Haze \Haze\, v. t.
1. To harass by exacting unnecessary, disagreeable, or difficult work.
2. To harass or annoy by playing abusive or shameful tricks upon; to humiliate by practical jokes; — used esp. of college students; as, the sophomores hazed a freshman
A Scoutmaster will do no greater service to his troop than to drive out every vestige of hazing. This includes initiations, teasing, compelling Scouts to humiliate themselves in any way. There is quite simply no place in Scouting for anything of the kind.
A boy who joins a Scout troop has nothing to prove to anyone, he is immediately and unreservedly accepted, he is a Scout. If he behaves badly he is counselled, if he does not know what to do he is treated generously and kindly.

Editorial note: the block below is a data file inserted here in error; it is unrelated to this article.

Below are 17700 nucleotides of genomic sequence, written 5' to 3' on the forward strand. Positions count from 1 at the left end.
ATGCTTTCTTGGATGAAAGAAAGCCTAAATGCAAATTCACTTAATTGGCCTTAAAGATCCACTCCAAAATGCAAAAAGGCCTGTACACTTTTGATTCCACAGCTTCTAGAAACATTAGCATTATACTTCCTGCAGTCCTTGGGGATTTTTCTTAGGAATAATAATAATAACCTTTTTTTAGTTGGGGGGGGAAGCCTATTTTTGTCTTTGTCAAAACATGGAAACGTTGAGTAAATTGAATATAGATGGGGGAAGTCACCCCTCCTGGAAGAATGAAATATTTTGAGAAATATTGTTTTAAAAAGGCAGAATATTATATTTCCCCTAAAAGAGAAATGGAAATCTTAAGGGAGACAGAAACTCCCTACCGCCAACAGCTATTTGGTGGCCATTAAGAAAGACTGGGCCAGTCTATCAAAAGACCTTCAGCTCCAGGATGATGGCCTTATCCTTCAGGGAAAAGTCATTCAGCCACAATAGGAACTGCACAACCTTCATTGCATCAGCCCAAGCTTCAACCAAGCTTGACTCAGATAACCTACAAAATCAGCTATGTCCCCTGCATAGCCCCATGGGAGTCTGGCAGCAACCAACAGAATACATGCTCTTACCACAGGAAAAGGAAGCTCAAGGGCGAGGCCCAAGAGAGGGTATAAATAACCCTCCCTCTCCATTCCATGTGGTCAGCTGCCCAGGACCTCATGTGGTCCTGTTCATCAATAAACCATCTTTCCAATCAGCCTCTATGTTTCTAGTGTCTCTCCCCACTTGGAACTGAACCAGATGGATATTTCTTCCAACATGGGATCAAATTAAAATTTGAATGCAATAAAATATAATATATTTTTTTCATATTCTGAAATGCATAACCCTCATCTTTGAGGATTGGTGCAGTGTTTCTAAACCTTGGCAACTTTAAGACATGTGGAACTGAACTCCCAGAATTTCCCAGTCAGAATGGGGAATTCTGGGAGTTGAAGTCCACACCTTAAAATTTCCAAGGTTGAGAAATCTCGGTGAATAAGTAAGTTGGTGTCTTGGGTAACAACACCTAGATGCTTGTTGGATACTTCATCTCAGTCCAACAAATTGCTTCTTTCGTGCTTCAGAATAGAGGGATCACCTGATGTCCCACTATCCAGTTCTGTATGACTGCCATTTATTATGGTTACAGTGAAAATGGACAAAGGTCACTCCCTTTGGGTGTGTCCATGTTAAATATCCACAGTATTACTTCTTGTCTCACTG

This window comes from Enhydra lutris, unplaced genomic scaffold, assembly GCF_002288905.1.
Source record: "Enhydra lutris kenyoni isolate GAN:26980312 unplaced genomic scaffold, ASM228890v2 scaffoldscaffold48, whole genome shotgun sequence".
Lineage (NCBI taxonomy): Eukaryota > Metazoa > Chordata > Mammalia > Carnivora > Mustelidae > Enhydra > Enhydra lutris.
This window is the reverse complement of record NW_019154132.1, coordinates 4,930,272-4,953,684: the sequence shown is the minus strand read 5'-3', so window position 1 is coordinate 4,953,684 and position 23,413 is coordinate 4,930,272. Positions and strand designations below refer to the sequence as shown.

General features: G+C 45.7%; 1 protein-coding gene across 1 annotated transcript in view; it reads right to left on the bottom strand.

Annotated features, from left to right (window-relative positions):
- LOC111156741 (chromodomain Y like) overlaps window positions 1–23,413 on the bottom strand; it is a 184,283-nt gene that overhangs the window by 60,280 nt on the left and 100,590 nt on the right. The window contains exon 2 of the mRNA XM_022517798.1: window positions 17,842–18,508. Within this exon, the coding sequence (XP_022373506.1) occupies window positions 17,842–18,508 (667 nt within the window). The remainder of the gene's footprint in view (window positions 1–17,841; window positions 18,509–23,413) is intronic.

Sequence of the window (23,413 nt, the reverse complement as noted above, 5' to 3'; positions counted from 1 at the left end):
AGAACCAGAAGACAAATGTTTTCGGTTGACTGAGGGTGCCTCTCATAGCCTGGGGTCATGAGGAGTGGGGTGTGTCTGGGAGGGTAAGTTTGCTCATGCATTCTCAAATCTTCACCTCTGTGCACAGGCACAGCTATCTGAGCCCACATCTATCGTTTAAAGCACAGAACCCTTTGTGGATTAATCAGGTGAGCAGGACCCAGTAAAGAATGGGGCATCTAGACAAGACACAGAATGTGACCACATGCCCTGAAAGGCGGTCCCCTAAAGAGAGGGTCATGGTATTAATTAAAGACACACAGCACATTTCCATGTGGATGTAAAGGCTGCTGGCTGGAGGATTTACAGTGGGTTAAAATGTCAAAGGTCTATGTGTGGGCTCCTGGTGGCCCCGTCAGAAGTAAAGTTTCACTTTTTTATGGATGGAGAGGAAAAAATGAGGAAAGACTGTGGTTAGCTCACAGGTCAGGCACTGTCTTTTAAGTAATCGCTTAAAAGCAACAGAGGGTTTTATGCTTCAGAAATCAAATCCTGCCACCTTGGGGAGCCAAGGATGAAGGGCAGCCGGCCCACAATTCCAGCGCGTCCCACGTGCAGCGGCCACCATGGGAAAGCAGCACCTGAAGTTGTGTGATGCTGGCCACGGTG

Scouting builds people up, rather than tearing them down.
See this post on Scouting’s Positive Rights of Passage
As Scouters, we never stoop to hazing, harshness and discouragement. How you experienced of rites of passage will inform your reaction; perhaps you received support and affirmation; perhaps you met with discouragement and harshness. Our instinctive reactions may be positive or negative. As Scouters we check our negative instincts and champion positive, affirming, encouraging rites of passage.